Academic Unions: Join or Say, ‘Goodbye to Your Career’

Jan 29, 2019 |  NAS

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Academic Unions: Join or Say, ‘Goodbye to Your Career’

Jan 29, 2019 | 

NAS

NEW YORK, NY, January 29, 2019 - The National Association of Scholars (NAS) has filed an amicus brief supporting St. Cloud State University Political Science Professor Kathleen Uradnik’s petition for appeal in her fight to secure her constitutionally protected rights to freedom of speech and association. The petition was filed with the Eighth Circuit Court of Appeals after Minnesota Federal District Court Judge Paul A. Magnuson denied the motion for preliminary injunction in the case of Uradnik v. Inter Faculty Organization, et al.

Professor Uradnik’s petition to the Eighth Circuit argues that forcing her to pay union dues violates her First Amendment rights. NAS is represented in its amicus brief by William Jonathan Haun.

“The U.S. Supreme Court’s ruling last year in Janus v. AFSCME Council 31 secured the rights of nonunion workers not to be forced to pay union dues,” said Peter W. Wood, president of NAS. “But the ruling left open several widespread abuses, including the power of faculty unions to trample the rights of individual faculty members to speak for themselves. Some unions enjoy the ability to represent their opinions as the exclusive views of all faculty members, including those who don’t even belong to the union. This is wrong,” said Dr. Wood.

While NAS takes no position on whether college and university faculty should unionize, it draws a sharp distinction between collective bargaining and ideological advocacy. Dr. Wood said, “When faculty unions declare their support for one side of a contentious political or philosophical debate, and represent this view as the collective wisdom of the whole faculty, they force those faculty members who hold different views to conform. This is what the courts call ‘compelled speech,’ and it violates both academic freedom and the spirit of the First Amendment.”

Peter W. Wood continued, “The National Association of Scholars is opposed to any union strong-arming non-members into ideological conformity by exclusive representation. The political activity of unions is often the very reason professors do not join in the first place. Furthermore, NAS finds that reserving administrative and faculty appointments to union members improperly restricts the role of individual faculty in university governance. Protecting First Amendment rights and ending faculty unions’ assertion of exclusive representation is necessary for a free academy respectful of ideological diversity and inclusion.”

andrew villalon

| February 21, 2019 - 2:58 PM


I am a strong supporter of faculty unions; in fact, of unions as a whole.  For many years, I was a very active member of the AAUP at the University of Cincinnati, to an extent that I was one of the administration’s least favorite people. And I strongly support faculty paying bargaining fees (as distinct from union dues) in those cases where the union bargains for salaries and working conditions. On the other hand, I am totally against any group (unions included) claiming to speak for those who do not agree with that group’s position. A faculty union should be able to enunciate the union position, but not speak for the faculty as a whole.Free speech means just that—FREE SPEECH.I would only add that during my many years at the University of Cincinnati, I never had anyone in the faculty or the union try to censor or silence me. Strong disagreement with what I was saying, yes, but censorship, never.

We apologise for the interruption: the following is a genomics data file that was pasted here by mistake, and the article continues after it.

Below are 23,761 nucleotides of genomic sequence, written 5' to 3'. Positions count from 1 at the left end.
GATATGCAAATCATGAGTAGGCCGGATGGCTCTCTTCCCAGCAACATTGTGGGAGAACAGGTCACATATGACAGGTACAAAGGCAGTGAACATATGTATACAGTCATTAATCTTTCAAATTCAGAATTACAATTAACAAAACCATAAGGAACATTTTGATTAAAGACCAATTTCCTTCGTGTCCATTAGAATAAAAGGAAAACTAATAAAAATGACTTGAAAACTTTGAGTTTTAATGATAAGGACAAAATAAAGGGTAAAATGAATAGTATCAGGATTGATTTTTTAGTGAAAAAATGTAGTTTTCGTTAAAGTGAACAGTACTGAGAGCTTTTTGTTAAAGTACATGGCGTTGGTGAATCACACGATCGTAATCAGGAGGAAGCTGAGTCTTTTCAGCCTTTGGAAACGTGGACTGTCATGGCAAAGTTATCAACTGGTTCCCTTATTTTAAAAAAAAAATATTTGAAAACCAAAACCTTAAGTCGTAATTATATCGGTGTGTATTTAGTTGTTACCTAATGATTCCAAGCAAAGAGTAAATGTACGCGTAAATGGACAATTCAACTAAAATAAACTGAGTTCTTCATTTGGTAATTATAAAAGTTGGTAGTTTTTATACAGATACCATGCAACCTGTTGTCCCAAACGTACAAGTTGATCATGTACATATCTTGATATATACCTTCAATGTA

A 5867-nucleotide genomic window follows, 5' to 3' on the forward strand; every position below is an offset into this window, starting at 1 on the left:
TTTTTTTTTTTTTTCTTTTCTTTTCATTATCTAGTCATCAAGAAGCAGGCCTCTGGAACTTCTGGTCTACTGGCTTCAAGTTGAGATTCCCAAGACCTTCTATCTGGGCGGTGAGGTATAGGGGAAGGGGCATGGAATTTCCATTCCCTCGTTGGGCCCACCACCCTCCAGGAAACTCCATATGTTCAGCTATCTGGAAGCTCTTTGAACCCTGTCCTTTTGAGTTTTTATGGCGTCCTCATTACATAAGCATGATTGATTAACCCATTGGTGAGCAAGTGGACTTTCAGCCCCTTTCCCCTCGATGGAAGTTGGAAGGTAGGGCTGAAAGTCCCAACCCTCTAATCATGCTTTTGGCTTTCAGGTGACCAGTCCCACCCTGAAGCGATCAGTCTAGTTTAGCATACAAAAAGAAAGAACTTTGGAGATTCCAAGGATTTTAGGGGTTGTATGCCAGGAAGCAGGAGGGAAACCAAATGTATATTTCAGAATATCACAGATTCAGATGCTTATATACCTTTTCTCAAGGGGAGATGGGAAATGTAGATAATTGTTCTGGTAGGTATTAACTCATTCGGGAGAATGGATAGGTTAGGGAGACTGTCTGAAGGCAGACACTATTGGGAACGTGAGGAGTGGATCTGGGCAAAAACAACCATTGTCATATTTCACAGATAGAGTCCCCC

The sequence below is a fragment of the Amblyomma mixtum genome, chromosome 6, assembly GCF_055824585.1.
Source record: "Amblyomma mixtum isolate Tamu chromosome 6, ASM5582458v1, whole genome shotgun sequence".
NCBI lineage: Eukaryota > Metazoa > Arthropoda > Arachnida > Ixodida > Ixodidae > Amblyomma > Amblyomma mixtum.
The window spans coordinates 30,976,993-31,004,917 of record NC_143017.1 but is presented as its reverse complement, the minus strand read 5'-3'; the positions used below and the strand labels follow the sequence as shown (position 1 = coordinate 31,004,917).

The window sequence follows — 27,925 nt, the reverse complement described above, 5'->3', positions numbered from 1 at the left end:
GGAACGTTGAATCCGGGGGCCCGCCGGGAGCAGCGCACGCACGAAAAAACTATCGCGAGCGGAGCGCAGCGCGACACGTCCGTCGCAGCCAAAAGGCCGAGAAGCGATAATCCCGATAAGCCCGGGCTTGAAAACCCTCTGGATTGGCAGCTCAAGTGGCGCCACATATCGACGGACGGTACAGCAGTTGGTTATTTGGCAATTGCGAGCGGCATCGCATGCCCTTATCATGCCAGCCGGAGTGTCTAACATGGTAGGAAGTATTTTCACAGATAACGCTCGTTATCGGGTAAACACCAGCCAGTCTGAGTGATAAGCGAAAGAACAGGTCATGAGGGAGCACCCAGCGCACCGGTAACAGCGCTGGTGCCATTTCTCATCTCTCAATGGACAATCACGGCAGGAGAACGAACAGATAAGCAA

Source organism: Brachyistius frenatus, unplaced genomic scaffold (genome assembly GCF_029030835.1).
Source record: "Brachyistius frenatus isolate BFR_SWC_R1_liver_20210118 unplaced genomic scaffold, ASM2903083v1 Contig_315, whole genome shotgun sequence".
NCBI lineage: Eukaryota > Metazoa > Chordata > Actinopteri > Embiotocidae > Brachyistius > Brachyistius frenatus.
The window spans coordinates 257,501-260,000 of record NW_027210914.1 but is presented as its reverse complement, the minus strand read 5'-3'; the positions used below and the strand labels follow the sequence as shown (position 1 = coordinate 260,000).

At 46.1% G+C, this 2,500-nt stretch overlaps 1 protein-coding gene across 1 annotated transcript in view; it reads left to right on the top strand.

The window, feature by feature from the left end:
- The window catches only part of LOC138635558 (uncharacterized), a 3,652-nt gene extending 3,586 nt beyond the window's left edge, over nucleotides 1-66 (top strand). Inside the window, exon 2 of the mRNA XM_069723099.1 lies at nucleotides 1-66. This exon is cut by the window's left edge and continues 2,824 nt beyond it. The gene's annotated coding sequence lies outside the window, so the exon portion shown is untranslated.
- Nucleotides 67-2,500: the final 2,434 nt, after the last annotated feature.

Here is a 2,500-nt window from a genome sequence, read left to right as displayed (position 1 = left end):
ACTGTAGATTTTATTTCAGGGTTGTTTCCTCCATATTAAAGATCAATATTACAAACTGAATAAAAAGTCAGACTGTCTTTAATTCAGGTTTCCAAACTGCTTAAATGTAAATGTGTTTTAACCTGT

William C. Mackenzie

| March 02, 2019 - 11:47 PM


Mackenzie education axiom #1 :

By law of definition, Education stops where monopoly begins, the law of self-preservation of the union [in the case at hand; arbitrarily imposed forced unionism] requires it.

Acceptance and perpetuation of such a lawless imposition is acceptance of corruption which is death to education.

LOVE EDUCATES
William C. Mackenzie
73 Tipping Rock Road
Goffstown, NH 03045

John Wenger

| April 10, 2019 - 4:17 PM


My name is John Wenger, I am a life member of the NAS, and I was the grievance chairman of The Cook County College Teachers Union for almost 16 years.  I am very disappointed that the NAS has taken this partisan position over the right of unions to collect mandatory fair share dues.  My opinion on the Supreme Court’s decision is unprintable.

Peter Wood says, ““When faculty unions declare their support for one side of a contentious political or philosophical debate, and represent this view as the collective wisdom of the whole faculty, they force those faculty members who hold different views to conform.”  This is absolute nonsense.  The union may indeed represent itself as the collective wisdom of the entire faculty, but that doesn’t make it so, nor does it force those faculty members who hold different views to conform to anything. 

When I went to meetings of the AFT, I used to attack many of the high-minded proclamations on the floor as unrelated to the work we were doing, but it never occurred to me that we were forcing anything on anyone.  Our assertions may have been (often were, actually) pretentious, but they were not coercive.

In any case, fair share dues are used to achieve and then enforce the contracts that apply to all faculty members., and this attack is nothing less than an attack on majority rule.  No one’s first amendment rights are being violated.